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updated: 7/5/2012 9:42 AM

Butterfly art project colors Northwest suburbs this summer

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  • One of the Mount Prospect butterflies.

      One of the Mount Prospect butterflies.
    Courtesy of the village of Mount Prospect

  • A butterfly in a Mount Prospect garden.

      A butterfly in a Mount Prospect garden.
    Courtesy of the village of Mount Prospect

  • There are 64 painted butterflies out now, and more are coming.

      There are 64 painted butterflies out now, and more are coming.
    Courtesy of the village of Mount Prospect

  • The artwork is readily accessible to passers-by.

       The artwork is readily accessible to passers-by.
    Joel Bissell | Staff Photographer

  • A butterfly, up close and personal.

       A butterfly, up close and personal.
    Joel Bissell | Staff Photographer

  • Video: Monarch butterfly release

 
 

Mount Prospect, Des Plaines and Park Ridge have gotten a bit more colorful recently.

Rainbow Hospice, which is based in Mount Prospect and has connections to all three communities, has launched its third "public art project" to raise money and awareness -- dozens of brightly painted butterfly statues.

The fiberglass statues -- there are 64 of them so far -- have been placed at key spots in the three towns. Each one has been sponsored, designed and decorated by an individual, local business or other group.

"We thought the butterfly was a good metaphor for what we do," said Dave Samson, Rainbow's vice president and chief development officer. "It's a symbol of change, of hope, of new life."

Samson said public art projects have a number of benefits. They beautify the participating communities. They help draw people to local business areas. And they raise awareness of Rainbow Hospice's presence and mission, he said.

Proceeds from this year's project, which is titled "Promises Take Flight," will be used to help Rainbow's Good Mourning Program for Children, Teens and Families, which offers support services for young people dealing with the loss of a loved one.

Some of the butterflies will be auctioned or sold outright at the hospice's annual ball on Oct. 20. Most, however, stay with the sponsor.

"Our sponsors grow so close to them, because many of them are done in honor of someone, we don't have the heart to take them away," said Jackie Mathews, Rainbow's director of special events.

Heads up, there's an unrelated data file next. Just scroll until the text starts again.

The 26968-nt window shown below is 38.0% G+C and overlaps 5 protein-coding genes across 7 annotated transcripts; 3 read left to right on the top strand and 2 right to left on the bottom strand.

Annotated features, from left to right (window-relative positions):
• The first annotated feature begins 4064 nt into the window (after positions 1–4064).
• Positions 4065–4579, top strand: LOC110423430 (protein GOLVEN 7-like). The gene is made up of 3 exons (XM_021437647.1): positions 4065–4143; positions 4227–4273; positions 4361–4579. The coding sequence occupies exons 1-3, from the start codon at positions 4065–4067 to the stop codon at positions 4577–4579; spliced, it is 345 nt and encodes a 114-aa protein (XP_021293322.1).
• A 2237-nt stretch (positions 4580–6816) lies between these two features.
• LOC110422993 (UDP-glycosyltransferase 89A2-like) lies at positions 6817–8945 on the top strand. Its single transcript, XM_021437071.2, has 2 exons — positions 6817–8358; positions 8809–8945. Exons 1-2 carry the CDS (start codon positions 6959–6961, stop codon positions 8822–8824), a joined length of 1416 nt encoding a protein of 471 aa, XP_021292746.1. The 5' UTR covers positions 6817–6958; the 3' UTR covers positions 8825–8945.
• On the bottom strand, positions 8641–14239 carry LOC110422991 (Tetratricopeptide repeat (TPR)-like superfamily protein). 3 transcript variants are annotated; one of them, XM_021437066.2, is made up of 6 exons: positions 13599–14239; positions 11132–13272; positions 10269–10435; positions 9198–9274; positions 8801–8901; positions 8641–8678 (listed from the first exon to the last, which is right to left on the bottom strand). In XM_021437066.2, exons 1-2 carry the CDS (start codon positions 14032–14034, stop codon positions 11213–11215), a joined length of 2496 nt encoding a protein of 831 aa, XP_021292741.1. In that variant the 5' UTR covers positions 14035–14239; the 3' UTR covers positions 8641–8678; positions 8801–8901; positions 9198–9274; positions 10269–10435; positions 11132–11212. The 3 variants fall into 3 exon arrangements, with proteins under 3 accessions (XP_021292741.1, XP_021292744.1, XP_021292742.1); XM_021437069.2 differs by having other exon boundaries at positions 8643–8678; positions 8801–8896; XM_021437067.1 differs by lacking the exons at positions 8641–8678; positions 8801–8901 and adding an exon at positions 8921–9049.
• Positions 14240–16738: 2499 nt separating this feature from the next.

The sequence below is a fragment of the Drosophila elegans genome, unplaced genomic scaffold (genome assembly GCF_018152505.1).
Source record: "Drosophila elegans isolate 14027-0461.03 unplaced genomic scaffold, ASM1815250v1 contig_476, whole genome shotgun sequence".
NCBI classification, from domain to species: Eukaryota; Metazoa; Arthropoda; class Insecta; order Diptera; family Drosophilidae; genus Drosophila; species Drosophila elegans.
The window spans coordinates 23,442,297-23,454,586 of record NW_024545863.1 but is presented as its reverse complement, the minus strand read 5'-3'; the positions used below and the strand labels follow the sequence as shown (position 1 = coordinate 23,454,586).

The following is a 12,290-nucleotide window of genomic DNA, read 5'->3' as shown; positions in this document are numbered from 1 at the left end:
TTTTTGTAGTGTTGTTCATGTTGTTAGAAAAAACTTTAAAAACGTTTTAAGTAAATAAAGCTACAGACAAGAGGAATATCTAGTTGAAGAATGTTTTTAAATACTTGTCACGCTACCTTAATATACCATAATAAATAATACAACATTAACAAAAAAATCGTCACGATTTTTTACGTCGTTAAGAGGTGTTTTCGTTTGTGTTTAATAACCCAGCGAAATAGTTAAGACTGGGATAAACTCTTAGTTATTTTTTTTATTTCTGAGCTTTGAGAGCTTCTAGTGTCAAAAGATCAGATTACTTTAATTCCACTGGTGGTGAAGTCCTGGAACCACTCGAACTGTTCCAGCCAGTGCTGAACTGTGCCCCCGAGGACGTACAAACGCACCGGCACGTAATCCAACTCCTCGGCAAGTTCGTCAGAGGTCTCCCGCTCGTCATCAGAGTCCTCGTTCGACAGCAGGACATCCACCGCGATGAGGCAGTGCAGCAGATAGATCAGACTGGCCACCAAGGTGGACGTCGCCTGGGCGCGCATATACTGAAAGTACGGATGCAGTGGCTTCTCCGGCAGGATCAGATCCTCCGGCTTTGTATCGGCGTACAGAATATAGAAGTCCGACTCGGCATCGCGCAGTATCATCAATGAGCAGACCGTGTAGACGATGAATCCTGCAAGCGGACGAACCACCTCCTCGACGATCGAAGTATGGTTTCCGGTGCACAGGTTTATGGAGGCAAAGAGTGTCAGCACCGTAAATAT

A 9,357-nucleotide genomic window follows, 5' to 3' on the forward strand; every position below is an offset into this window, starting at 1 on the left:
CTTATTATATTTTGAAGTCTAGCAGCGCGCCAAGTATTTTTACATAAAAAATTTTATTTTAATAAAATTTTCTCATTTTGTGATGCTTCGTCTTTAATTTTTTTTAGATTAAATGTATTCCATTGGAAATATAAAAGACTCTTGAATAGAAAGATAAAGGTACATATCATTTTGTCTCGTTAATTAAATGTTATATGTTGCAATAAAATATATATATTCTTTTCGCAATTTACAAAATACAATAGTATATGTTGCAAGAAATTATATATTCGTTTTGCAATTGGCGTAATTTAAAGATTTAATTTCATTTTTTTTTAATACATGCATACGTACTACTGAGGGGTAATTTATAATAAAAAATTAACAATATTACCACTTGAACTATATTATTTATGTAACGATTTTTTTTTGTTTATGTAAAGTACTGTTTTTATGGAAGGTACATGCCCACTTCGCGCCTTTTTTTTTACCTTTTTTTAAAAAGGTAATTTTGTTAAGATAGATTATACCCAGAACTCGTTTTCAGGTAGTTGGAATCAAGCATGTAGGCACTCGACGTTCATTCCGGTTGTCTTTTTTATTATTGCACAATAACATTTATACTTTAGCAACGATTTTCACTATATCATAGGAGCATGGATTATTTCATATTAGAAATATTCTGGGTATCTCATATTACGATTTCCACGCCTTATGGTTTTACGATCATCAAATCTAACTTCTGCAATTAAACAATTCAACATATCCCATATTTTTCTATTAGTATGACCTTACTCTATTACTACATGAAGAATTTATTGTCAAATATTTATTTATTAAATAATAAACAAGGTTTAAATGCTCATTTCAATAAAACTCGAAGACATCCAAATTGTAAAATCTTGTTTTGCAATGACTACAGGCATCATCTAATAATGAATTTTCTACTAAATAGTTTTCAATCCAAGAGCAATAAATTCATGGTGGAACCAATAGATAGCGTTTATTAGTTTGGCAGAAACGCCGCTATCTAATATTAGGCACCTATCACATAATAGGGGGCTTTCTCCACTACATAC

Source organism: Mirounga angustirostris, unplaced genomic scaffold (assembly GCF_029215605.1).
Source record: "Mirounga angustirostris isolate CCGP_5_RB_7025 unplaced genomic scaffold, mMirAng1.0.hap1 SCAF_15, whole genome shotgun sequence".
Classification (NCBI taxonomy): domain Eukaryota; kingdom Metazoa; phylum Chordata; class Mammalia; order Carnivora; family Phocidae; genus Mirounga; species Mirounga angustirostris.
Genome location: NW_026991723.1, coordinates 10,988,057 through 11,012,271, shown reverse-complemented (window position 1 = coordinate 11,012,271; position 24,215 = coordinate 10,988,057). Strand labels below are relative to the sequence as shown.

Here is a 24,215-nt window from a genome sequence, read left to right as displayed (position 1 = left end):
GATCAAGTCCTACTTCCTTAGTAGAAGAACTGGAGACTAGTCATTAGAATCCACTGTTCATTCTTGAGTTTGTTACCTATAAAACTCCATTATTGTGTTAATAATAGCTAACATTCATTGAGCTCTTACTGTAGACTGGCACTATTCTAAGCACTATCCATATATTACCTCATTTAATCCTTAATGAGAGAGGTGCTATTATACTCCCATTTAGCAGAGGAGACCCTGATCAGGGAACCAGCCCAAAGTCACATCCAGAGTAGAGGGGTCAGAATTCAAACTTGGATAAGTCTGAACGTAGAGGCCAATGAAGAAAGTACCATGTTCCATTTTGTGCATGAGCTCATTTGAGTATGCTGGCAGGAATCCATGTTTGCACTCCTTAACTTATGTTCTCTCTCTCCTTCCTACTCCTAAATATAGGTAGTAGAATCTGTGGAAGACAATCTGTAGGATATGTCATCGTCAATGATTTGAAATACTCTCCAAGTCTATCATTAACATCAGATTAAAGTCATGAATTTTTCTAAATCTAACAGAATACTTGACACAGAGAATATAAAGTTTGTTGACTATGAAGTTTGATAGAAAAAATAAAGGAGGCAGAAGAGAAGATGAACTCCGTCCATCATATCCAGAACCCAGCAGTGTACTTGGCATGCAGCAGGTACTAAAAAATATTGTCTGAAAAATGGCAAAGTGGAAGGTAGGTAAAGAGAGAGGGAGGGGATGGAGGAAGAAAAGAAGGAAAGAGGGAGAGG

Instead, sponsors donate $1,000 for a butterfly -- $500 of which Rainbow keeps.

To help spotlight the butterfly project, Mount Prospect and Park Ridge have partnered on what they call the "Butterfly Express." On Friday, July 6, the communities encourage residents to ride the Metra train between Mount Prospect and Park Ridge to see the sculptures and take advantage of community events happening in both towns that day. The train schedule is available at metrarail.com.

"That's something that those communities came up with, and kudos to them -- it's a great idea," Samson said.

The butterfly statues will be up through October. Rainbow Hospice plans to put a map of all locations on its website, rainbowhospice.org, possibly by next week.

A map of the Mount Prospect sites is available at the village's website, mountprospect.org. A map of the Park Ridge sites is available at city hall, the Park Ridge Public Library or the chamber of commerce building.

In Des Plaines, butterflies are stationed at Lake Park; and two are scheduled to be installed at the Rivers Casino, Mathews said.

More butterflies will "take flight" as the summer progresses; and it's still not too late to order one. Call Mathews at (847) 292-2353. Keep checking the map for more sites.

Rainbow Hospice is a nonprofit organization that provides end-of-life and bereavement services for local families. It was founded 31 years ago in Des Plaines. It was headquartered in Park Ridge for many years, and recently moved to a new headquarters in Mount Prospect.

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